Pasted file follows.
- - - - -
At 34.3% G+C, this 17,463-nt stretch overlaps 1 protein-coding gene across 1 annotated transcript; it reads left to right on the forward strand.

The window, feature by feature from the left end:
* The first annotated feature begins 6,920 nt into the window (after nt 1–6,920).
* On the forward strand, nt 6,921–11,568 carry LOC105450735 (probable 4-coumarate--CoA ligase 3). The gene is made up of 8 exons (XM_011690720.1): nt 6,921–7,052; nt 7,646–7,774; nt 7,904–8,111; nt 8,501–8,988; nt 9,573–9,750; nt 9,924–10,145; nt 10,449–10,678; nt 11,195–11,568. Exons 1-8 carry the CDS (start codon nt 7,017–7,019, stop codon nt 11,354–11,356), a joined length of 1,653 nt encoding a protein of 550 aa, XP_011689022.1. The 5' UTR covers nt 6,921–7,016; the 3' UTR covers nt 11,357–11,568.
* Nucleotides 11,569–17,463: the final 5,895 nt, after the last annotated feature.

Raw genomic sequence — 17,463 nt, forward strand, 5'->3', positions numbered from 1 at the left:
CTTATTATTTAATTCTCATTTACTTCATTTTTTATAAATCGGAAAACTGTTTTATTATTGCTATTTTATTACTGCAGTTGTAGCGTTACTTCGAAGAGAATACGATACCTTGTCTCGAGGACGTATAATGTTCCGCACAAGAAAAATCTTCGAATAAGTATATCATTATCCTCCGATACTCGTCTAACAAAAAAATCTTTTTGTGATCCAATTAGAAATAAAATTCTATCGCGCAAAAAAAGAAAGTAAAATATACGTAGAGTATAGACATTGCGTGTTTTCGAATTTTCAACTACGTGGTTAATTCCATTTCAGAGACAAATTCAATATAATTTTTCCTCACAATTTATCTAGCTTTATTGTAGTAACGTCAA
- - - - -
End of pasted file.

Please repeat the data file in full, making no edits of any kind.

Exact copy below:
At 34.3% G+C, this 17,463-nt stretch overlaps 1 protein-coding gene across 1 annotated transcript; it reads left to right on the forward strand.

The window, feature by feature from the left end:
* The first annotated feature begins 6,920 nt into the window (after nt 1–6,920).
* On the forward strand, nt 6,921–11,568 carry LOC105450735 (probable 4-coumarate--CoA ligase 3). The gene is made up of 8 exons (XM_011690720.1): nt 6,921–7,052; nt 7,646–7,774; nt 7,904–8,111; nt 8,501–8,988; nt 9,573–9,750; nt 9,924–10,145; nt 10,449–10,678; nt 11,195–11,568. Exons 1-8 carry the CDS (start codon nt 7,017–7,019, stop codon nt 11,354–11,356), a joined length of 1,653 nt encoding a protein of 550 aa, XP_011689022.1. The 5' UTR covers nt 6,921–7,016; the 3' UTR covers nt 11,357–11,568.
* Nucleotides 11,569–17,463: the final 5,895 nt, after the last annotated feature.

Raw genomic sequence — 17,463 nt, forward strand, 5'->3', positions numbered from 1 at the left:
CTTATTATTTAATTCTCATTTACTTCATTTTTTATAAATCGGAAAACTGTTTTATTATTGCTATTTTATTACTGCAGTTGTAGCGTTACTTCGAAGAGAATACGATACCTTGTCTCGAGGACGTATAATGTTCCGCACAAGAAAAATCTTCGAATAAGTATATCATTATCCTCCGATACTCGTCTAACAAAAAAATCTTTTTGTGATCCAATTAGAAATAAAATTCTATCGCGCAAAAAAAGAAAGTAAAATATACGTAGAGTATAGACATTGCGTGTTTTCGAATTTTCAACTACGTGGTTAATTCCATTTCAGAGACAAATTCAATATAATTTTTCCTCACAATTTATCTAGCTTTATTGTAGTAACGTCAA